Westminster Abbey has served as the coronation, wedding, and burial place for the monarchs of England and Britain for nearly a thousand years.
Consecrated in 1065 CE, this building is very beautiful and one of the most famous buildings in the world – but it never became what it is today. It has been subject to the whims and fashions of the nobility, changing like a towering house whose halls cannot be trusted.
And new research shows that one such missing part was the grisly church, a sanctuary dedicated to the royal cult of Saint Erasmus of Formia, a martyr who was killed and gradually removed.
The chapel was demolished in 1502, and only a few remains. However, according to Abbey historian Matthew Payne, and John Goodall, a member of the Westminster Abbey Fabric Advisory Commission, it may have been a place of worship used by the ‘White Queen’ of England Elizabeth Woodville, wife of Edward IV.
Some of the evidence in their new paper are newly discovered documents, centuries old as a royal support, and an alabaster frame that was once part of a decorative screen called reredos.
“The White Queen wanted to worship there and it appears that she will be buried as the grant states that prayers should be said ’round the grave of our friend’ (Elizabeth Woodville),” explains Payne.
“The architecture, purpose and future of St Erasmus’ church must be respected.”
It is not known when the church was built. The first mention of this occurs in a grant made to the abbey by Edward IV. In it, he writes that the grant is for the singers “in the temple of Saint Erasmus which was newly built by the queen, attached to the church of Saint Mary of the monastery, for the good place of the king and queen and their lives after death.”
Saint Erasmus, also known as Saint Elmo, was a bishop who lived in the 3rd century CE and challenged the authorities. It is said that he was tortured in various ways, arrested, tortured again, burned alive (who, according to legend, survived), arrested and tortured again, and finally killed because his intestines were gradually injured around the storm. Good times. He is considered to be the protector of sailors, children, and those suffering from stomach ailments.
The cult around this saint was established in the 1500s CE, and became popular in the south of the country at the end of this century, with altars and statues dedicated to him in many famous churches. He also appeared in sculptures and paintings.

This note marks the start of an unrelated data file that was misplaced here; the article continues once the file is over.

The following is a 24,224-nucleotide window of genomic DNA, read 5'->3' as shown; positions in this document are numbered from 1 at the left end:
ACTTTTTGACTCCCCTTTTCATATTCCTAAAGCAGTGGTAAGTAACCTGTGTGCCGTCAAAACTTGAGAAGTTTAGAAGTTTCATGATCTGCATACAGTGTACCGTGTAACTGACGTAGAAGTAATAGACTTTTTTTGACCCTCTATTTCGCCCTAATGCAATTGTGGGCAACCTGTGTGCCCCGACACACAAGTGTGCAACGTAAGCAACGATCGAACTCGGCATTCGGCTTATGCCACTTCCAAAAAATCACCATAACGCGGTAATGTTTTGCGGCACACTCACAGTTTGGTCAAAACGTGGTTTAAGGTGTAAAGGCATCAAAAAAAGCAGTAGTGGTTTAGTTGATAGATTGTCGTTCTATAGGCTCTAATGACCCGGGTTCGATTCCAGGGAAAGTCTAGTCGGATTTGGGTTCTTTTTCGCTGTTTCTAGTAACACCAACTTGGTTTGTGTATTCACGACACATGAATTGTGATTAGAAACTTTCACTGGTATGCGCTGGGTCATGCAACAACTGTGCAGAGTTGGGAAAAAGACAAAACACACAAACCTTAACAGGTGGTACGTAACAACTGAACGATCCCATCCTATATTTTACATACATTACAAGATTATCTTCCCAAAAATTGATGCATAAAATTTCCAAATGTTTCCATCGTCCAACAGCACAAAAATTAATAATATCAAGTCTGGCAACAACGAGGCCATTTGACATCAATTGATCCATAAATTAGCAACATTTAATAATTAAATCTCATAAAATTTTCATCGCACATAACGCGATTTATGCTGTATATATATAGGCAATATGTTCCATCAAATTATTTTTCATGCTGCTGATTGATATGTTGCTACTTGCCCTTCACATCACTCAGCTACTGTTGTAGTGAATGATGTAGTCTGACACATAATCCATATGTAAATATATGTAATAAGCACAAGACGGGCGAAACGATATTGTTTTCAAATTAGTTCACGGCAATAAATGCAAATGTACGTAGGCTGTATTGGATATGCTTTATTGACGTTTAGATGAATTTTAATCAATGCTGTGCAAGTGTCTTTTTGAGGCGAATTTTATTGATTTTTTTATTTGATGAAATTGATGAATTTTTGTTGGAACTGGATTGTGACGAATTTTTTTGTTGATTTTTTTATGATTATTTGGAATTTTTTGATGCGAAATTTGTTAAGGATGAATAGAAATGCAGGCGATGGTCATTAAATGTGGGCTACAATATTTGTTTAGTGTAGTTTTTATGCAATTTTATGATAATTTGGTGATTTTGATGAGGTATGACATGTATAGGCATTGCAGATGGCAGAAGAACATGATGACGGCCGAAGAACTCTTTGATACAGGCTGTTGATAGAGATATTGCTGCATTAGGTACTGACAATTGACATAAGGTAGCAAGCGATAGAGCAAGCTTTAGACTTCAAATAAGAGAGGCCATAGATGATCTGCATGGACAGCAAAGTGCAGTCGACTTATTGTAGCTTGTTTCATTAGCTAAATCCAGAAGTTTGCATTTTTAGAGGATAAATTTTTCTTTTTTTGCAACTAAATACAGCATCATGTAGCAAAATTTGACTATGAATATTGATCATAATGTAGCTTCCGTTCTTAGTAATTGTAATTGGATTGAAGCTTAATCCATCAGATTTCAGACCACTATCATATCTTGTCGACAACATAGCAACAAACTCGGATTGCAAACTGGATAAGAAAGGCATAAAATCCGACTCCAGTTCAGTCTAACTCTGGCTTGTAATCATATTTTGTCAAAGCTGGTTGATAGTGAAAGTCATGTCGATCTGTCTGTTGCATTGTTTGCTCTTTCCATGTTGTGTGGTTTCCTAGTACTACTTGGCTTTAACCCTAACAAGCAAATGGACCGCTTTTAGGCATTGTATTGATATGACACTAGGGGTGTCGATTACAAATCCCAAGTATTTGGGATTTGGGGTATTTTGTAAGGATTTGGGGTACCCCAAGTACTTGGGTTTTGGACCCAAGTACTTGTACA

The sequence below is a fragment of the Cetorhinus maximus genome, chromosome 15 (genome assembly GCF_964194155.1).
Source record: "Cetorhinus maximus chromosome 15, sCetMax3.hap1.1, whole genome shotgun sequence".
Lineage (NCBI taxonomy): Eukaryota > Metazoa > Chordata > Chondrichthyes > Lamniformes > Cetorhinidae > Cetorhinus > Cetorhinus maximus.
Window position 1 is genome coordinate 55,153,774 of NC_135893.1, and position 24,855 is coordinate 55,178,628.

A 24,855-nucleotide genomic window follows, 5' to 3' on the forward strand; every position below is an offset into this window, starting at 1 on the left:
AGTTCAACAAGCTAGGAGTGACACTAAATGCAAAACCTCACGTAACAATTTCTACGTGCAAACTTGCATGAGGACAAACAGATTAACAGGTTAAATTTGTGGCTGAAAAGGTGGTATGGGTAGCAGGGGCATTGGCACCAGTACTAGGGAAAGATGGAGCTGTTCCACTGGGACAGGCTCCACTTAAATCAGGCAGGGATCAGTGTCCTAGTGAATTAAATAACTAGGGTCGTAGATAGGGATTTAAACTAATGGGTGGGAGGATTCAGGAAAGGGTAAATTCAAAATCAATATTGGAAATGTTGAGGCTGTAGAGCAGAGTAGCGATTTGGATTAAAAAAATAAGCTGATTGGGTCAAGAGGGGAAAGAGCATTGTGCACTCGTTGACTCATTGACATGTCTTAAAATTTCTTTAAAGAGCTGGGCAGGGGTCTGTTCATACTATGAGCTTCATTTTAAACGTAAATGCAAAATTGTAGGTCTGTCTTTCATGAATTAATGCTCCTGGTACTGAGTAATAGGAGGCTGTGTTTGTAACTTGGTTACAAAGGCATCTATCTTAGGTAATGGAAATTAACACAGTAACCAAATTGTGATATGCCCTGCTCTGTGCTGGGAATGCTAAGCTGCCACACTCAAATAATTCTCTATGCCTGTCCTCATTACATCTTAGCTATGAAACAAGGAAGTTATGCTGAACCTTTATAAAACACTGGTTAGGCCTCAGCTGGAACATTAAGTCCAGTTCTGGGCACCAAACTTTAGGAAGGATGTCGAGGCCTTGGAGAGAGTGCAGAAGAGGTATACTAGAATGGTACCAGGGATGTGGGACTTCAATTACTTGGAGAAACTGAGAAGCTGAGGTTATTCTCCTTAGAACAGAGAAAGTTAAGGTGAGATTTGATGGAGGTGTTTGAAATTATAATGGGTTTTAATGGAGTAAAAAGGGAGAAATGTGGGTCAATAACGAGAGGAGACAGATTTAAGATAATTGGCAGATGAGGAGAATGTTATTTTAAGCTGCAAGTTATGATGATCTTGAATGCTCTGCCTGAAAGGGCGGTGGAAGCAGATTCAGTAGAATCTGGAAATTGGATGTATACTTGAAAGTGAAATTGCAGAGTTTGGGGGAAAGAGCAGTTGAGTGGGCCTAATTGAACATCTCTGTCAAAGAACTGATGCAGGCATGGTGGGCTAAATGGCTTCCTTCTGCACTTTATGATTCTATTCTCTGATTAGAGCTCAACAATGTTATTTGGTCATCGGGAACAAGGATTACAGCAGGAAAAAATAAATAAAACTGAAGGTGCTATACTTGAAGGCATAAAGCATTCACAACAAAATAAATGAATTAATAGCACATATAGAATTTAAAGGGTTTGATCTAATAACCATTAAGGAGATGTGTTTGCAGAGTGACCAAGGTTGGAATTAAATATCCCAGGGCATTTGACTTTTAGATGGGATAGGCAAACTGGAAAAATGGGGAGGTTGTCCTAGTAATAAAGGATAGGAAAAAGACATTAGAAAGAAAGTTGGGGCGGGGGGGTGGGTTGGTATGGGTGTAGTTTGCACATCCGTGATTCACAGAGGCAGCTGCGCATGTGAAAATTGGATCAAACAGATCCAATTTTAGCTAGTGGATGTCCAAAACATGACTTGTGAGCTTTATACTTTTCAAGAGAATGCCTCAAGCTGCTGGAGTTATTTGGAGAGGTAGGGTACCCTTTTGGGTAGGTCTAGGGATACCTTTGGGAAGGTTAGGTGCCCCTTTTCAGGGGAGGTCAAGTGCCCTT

In the 1470s, the royal family’s devotion to Saint Erasmus was strong. Historians can only speculate as to why; perhaps it was related to the protection of their children, or the sea voyage that the king had successfully completed in 1971.
“But the dedication to Westminster was more important, because the abbey was one of only two religious buildings in England that boasted a saint,” the researchers wrote. “According to the monk historian John Flete, writing in the 1440s, the tooth of Saint Erasmus was among the items that King Offa is said to have given to the abbey.”
It was also a burial ground. In 1481, 8-year-old Anne Mowbray, the bride of Elizabeth’s son Richard, was buried there. (When the church of Saint Erasmus was destroyed by Henry VII to make way for the Lady Chapel, his coffin was moved and lost. It was not found again until 1964.) Sir Thomas Hungerford of Down Ampney was also buried there in 1494. , although why is not known.
Elizabeth and Edward IV were buried in Saint George’s Chapel at Windsor Castle.
Today, the alabaster reredos frame is all that visitors to Westminster can see of the chapel. It is a magnificent painting, beautifully painted, and historians believe that he once painted the infamous painting of the martyrdom of Saint Erasmus, which hangs behind the altar.
The evidence presented, the researchers say, suggests that further investigation into this lost English history is warranted.
“Little attention has been paid to this short church,” says Goodall.
“It is only rarely mentioned in the history of the abbey, although some elements of the reredos have survived. The structure of this structure suggests that the investigation of the original church was delayed.”
Research has been published in Journal of the British Archaeological Association.